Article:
Hmm. Is this pi stable? It's crashed a couple of times, which I don't like, I'm used to computers that keep running for years at a time.
So I've done the following.
1. I have three webcams and the Maestro servo controller all taking power from the pi. I've changed that so they connect to a powered hub, lessening the load on the pi.
2. I've made a power cycler for it. My first thought was to run the pi off the USB of another computer, and tell the other computer to cut and restore power. But it turns out that USB ports can tell devices to power off, but they can't actually cut the power. So instead, I'm using a relay, controlled by another computer (actually, I'm using the same relay box that controls the power to the lights and the servos), and I've made a little web interface for it, so from anywhere in the world I can reboot the pi. No, I'm not telling you the URL. And that works great.
3. All the things that need to start up when the pi starts, I've made happen automatically. You do that by putting commands in /etc/rc/local
I've also been having other hardware problems. A computer I use purely for multiple terminals, was singing. Actually, it was a two tone sound like emergency sirens use, only quieter. But still annoying. So I powered it off, and had a look. It turned out, there's three fans inside. The CPU fan had stuck, one case fan had stuck, and the third case fan was running, but very noisy. So I replaced all three fans.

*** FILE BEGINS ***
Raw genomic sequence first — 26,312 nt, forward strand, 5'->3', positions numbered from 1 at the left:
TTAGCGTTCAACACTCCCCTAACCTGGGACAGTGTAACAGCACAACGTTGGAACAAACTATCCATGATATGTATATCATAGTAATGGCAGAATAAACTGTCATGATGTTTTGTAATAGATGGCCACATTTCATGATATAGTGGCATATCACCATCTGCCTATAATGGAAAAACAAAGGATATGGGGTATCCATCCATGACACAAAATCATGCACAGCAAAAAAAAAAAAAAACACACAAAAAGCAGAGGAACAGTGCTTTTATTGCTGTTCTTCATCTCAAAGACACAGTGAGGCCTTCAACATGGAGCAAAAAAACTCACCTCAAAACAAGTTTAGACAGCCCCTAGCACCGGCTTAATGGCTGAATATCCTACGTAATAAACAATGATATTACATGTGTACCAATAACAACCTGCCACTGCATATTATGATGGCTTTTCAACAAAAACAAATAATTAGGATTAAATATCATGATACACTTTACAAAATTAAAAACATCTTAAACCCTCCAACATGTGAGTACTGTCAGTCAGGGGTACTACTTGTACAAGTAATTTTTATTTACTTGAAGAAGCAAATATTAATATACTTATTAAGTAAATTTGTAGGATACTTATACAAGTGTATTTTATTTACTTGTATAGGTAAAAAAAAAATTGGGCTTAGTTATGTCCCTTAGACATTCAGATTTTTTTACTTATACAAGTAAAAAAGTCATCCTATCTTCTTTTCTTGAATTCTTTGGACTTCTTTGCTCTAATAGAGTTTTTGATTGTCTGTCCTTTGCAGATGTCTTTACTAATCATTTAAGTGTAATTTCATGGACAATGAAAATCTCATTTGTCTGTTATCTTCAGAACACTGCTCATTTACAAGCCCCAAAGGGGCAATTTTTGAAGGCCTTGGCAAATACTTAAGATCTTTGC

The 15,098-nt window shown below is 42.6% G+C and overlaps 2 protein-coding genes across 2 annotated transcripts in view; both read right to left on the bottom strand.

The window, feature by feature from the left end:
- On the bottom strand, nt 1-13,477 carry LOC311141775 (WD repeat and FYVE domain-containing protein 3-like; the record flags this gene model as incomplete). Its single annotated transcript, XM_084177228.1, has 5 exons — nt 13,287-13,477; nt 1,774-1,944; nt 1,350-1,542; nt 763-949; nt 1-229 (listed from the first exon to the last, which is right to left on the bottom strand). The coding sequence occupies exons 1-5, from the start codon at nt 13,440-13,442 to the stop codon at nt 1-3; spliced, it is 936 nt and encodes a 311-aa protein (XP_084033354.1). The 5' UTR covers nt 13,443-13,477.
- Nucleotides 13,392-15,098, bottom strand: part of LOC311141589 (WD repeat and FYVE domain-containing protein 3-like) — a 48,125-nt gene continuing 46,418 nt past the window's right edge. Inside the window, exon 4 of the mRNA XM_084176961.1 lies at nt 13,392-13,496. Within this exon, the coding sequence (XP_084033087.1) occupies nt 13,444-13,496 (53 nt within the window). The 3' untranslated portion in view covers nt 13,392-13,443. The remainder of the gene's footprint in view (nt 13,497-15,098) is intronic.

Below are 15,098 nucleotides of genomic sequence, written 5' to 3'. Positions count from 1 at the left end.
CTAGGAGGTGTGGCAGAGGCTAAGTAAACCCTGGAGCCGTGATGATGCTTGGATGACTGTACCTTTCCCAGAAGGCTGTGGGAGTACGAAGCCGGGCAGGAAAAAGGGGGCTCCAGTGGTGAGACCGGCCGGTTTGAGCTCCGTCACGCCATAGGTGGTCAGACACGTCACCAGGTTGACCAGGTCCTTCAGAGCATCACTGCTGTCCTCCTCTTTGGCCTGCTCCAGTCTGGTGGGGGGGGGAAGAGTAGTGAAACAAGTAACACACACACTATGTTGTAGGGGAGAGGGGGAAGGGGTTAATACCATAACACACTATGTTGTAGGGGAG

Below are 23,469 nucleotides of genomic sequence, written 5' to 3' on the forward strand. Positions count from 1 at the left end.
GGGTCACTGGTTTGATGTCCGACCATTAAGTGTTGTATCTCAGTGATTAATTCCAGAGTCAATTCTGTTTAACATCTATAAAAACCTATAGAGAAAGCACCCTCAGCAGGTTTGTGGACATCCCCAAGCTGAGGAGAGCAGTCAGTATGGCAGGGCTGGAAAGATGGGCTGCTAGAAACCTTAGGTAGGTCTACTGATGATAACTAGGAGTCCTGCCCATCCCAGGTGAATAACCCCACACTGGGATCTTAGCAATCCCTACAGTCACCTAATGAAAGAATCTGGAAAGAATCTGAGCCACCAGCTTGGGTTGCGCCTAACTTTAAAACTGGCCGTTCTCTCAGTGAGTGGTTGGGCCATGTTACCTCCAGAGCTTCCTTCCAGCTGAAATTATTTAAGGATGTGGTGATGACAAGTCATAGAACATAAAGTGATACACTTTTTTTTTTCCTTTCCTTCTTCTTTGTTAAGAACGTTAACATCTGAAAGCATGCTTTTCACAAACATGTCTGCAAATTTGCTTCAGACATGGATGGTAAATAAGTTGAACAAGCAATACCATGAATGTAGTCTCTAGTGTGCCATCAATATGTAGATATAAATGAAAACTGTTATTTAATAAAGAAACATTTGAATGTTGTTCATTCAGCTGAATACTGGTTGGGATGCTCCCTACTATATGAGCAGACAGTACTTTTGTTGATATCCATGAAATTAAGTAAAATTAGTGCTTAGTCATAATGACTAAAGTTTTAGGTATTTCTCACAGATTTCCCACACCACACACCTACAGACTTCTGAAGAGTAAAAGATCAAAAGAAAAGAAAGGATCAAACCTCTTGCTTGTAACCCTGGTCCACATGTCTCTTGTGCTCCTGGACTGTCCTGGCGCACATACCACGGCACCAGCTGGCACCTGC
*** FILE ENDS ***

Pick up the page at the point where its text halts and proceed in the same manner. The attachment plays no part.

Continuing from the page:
On another computer, the hard drive was getting a rapidly increasing number of bad sectors, so that's been swapped out. And on a third, the hard drive dropped out, so that got swapped too. What those two have in commopn, is that they're both certified Seagate repaired drives, sent to me in replacement for drives that had failed.
More bike maintenance. Battery 8 wouldn't fit on the carrier. I phoned Alien, and they suggested filing it down. So I did that; it's in a plastic molded case, and there's line standing out where the mold was. So I've filed it all flat, and sanded it, and not it fits on, albeit with quite a lot of force.
While I had the bike out, I had a look at the back brake, which had suddenly become almost useless. The cable had loosened, but when I tried to tighten it, I found that the frayed end had slipped through the holding nut, and I didn't fancy coaxing it back. So I replaced the whole brake cable, which turned out to be pretty easy to do. I put a few drops of oil inside the cable outer first, on general principles, and then the inner just slid in easily. I also adjusted the saddlebags so they fit slightly better. I'm taking the bike out again tomorrow, to Huntingdonshire.